The Eldritch Courts are what remain of the ancient pantheons, and while they do have Fated members (and find the Fated to be very useful!), they are formed and comprised primarily of magical creatures, including gods, fairies, etc… An example of an Eldritch Court is Court Kemet (preview found here), which is what remains of the ancient Egyptian pantheon.
MJ: You also have a really interesting magic system in A Far Off Land, an elemental tradition with the standard four elements split between mental magic (Passion) and physical magic (Blood). What were your inspirations for this system and how does it fit into the broader setting?
MBB: Anime was definitely an influence, though Jacob Possin (co-author) can probably comment much more in-depth on that than I can. But, the idea of a character “powering up” appears quite a bit in anime, and is an important aspect of A Far Off Land and how the magic of the player characters works; Dragon Ball is a prime example of this though far from the only one. It does show up in Western animation too though! Just watch He-Man and you’ll see what I mean.
The four elements are nice because they give plenty to work with, and are very familiar to… I think probably all gamers, but easy to expand on, and the book includes ways to add more elements to the basic four as well.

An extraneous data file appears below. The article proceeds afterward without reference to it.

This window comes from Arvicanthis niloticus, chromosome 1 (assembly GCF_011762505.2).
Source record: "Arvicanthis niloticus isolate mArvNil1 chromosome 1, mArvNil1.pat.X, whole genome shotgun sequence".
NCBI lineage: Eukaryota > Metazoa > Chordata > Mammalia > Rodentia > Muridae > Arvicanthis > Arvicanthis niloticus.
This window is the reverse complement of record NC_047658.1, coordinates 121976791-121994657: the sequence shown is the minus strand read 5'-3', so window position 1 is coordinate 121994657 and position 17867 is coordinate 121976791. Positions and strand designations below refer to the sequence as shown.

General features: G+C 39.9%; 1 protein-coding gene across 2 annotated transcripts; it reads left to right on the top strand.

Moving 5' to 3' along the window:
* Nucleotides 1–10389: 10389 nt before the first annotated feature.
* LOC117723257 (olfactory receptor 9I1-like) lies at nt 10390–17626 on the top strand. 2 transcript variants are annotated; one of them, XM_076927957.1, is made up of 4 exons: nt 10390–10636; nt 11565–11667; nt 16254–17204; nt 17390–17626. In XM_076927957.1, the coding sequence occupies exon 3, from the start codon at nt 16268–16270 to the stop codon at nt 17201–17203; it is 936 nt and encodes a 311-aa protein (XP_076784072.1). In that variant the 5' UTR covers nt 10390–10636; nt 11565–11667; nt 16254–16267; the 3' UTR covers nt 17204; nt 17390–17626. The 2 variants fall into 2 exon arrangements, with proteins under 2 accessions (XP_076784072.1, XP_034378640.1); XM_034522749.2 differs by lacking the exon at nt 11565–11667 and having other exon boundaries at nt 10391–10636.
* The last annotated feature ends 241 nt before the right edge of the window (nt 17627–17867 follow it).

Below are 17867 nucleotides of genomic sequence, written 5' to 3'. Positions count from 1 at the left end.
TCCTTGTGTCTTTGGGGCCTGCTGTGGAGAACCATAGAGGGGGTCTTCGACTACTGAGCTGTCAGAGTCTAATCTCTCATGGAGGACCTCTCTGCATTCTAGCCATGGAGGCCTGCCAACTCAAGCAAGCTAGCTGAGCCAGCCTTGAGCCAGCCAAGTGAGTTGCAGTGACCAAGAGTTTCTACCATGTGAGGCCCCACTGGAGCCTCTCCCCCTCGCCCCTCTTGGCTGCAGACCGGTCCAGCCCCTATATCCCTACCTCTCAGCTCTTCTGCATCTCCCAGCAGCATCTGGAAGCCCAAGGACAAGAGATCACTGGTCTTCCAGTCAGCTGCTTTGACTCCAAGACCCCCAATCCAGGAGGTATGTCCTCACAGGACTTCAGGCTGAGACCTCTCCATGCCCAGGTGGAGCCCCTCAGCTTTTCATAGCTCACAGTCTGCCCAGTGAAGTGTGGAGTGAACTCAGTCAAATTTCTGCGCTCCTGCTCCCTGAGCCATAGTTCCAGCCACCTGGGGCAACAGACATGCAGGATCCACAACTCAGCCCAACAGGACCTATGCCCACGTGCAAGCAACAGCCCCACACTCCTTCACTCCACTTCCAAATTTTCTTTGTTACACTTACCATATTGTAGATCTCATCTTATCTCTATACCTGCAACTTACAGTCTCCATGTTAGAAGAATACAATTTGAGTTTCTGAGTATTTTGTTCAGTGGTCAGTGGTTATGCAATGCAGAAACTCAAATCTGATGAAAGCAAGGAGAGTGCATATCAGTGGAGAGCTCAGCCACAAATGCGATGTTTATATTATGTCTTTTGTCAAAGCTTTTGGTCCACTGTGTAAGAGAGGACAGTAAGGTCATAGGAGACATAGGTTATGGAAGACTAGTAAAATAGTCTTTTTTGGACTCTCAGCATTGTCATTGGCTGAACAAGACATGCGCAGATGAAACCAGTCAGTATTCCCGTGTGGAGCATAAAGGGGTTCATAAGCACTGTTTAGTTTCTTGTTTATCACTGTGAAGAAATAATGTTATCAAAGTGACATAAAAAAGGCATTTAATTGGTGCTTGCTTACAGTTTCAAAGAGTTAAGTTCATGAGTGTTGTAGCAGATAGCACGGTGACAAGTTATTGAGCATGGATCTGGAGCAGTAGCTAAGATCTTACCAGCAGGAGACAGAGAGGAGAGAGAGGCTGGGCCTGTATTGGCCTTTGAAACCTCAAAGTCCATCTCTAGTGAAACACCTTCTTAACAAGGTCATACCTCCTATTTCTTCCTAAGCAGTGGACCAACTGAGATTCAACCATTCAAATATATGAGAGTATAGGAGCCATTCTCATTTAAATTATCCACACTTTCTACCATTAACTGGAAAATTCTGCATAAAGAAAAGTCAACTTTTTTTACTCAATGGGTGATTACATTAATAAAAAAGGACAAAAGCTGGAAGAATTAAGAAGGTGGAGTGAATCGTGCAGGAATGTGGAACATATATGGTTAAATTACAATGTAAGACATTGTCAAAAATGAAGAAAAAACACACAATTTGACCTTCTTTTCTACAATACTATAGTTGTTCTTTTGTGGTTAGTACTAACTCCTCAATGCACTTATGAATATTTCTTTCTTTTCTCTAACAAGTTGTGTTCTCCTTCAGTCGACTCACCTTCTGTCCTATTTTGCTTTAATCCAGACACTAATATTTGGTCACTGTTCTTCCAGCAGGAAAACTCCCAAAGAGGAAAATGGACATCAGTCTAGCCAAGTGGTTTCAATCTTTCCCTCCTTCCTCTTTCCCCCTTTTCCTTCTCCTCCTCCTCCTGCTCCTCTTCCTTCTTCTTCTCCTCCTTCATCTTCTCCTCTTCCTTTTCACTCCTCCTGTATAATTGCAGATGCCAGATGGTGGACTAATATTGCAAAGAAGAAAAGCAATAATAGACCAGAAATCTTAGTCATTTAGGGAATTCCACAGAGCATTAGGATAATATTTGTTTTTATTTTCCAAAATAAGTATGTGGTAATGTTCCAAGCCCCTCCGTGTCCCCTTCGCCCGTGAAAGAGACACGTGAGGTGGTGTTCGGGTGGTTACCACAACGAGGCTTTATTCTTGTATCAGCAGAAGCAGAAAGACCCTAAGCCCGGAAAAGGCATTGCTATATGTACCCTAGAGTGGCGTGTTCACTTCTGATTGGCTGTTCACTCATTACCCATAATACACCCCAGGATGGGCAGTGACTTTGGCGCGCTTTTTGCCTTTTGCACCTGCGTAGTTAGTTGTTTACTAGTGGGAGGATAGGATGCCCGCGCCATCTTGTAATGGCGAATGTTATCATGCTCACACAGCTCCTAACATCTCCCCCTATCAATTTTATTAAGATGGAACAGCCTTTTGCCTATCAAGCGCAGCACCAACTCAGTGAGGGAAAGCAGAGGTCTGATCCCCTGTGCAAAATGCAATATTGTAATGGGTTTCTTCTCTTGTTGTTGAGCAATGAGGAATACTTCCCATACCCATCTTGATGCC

MJ: There are a number of different locations described in the book and a healthy bestiary to encounter. Sources for these range from Lewis Carol and European fantasy fare to H. P. Lovecraft and folklore from around the world. How did you decide which ones made it into the book and which you were going to let people write themselves?
MBB: I really wanted to provide a good mesh of locations from older traditions, along with newer (but public domain) sources, and some which look like they could be right out of mythology but are new. I also wanted each location to be different enough from the others and provide a nice level of diversity. But, honestly, some of it just comes down to me thinking “this sounds really cool!” at the time and just running with what I felt like writing. This goes for creatures too, though with creatures we really wanted to have plenty which were specific to the environments that we detailed in the location section.
MJ: What’s next for A Far Off Land? Any plans for supplements or campaign books?
MBB: We are working on a supplement that will expand on magic. I really wanted to do a PbtA supplement as well, but, didn’t reach that milestone. Not saying that makes it impossible… but right now at least, the magic supplement is the one really in the cards, and that is partly written already.
MJ: Well put me down for a preorder on that one. Lastly, what was your favorite part of the writing and publishing process?
MBB: The creative act of writing… also playtesting, I’ve been fortunate to be able to playtest the rules and several variations of them quite a lot with different groups of people!
Well, I’m grateful to Megan for answering some questions and can’t wait to try out my copy of A Far Off Land as well. Have you checked it out? Any more questions you want to lob Megan’s way? Let me know in the comments!